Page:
Beiser's book fulfills the aim of the Routledge series of providing contextually informed introductions to the great philosophers (it does this better than the books on Kant and Schopenhauer). In situating Hegel so well in his intellectual context, an approach which is of course fitting considering the importance of wider culture and society to Hegel's thought, he helps the reader have some sympathy with the ideas. I didn't agree with all of Hegel's speculations, but Beiser succeeds in making them never seem pointless.
Beiser sets up his detailed discussion of Hegel's arguments very well with the introductory chapters. Beiser, like most Hegel scholars, describes Hegel's motivation as the attempt to overcome the frustrations of Kantian thinking and the disappointments of the Enlightenment. Beiser does this better than most by showing how interlinked these two concerns were in the mind of a young Hegel first turning to philosophy. Hegel first aimed to be a pamphleteer for Enlightenment, Kantian values, but in the face of events like the Revolutionary Terror thought that Kant left much philosophical work undone.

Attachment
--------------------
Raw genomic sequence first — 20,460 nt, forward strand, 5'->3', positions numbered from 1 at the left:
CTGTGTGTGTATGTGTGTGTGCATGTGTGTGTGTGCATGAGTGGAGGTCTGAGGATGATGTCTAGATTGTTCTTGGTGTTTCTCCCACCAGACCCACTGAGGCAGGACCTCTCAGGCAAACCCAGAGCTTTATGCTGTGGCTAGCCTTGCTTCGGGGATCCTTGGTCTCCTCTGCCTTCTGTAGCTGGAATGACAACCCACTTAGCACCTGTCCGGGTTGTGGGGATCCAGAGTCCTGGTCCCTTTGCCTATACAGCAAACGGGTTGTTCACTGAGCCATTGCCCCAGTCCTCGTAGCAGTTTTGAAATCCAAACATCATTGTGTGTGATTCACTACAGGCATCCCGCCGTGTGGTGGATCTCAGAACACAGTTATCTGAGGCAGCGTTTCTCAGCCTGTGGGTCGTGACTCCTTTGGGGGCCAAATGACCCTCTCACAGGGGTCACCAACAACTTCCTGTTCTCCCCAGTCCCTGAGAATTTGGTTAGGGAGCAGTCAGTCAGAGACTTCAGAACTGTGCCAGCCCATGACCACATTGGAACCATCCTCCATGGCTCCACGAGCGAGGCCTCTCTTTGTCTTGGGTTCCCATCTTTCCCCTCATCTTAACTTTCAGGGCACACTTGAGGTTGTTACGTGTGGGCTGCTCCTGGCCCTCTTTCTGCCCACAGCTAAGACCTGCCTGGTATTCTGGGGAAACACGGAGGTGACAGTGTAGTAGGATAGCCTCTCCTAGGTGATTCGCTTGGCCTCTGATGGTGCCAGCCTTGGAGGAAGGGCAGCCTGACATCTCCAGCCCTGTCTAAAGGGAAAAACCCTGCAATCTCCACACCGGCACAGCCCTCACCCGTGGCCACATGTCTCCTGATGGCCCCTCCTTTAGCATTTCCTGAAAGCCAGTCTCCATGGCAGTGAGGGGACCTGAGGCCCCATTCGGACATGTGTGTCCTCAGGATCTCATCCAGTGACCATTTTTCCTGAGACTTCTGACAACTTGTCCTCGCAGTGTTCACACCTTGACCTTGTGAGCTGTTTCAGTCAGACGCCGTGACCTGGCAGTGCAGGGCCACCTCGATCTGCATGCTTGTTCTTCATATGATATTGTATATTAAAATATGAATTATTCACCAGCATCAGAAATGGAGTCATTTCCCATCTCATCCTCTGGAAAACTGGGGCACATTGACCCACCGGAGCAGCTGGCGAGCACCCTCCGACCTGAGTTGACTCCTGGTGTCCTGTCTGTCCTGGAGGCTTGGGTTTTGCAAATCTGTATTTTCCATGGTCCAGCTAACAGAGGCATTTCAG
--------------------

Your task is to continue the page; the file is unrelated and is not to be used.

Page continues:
The subsequent chapters fill out this programme, with Beiser always grounding the grand speculations in the concerns of Hegel's time. Beiser even makes the vaulting ideas about Geist less daunting and alien. Apparently he first developed the concept when discussing the mindset of lovers: like Geist they go outside themselves and realise themselves in another.
Beiser's excellent study is itself a persuasive case for his way of writing commentary, namely part intellectual history, part exposition of the arguments. Philosophy students will need to go on to more focussed books (Houlgate is good for the next level), but this is a rich, interesting study that you'll wish other scholars emulated.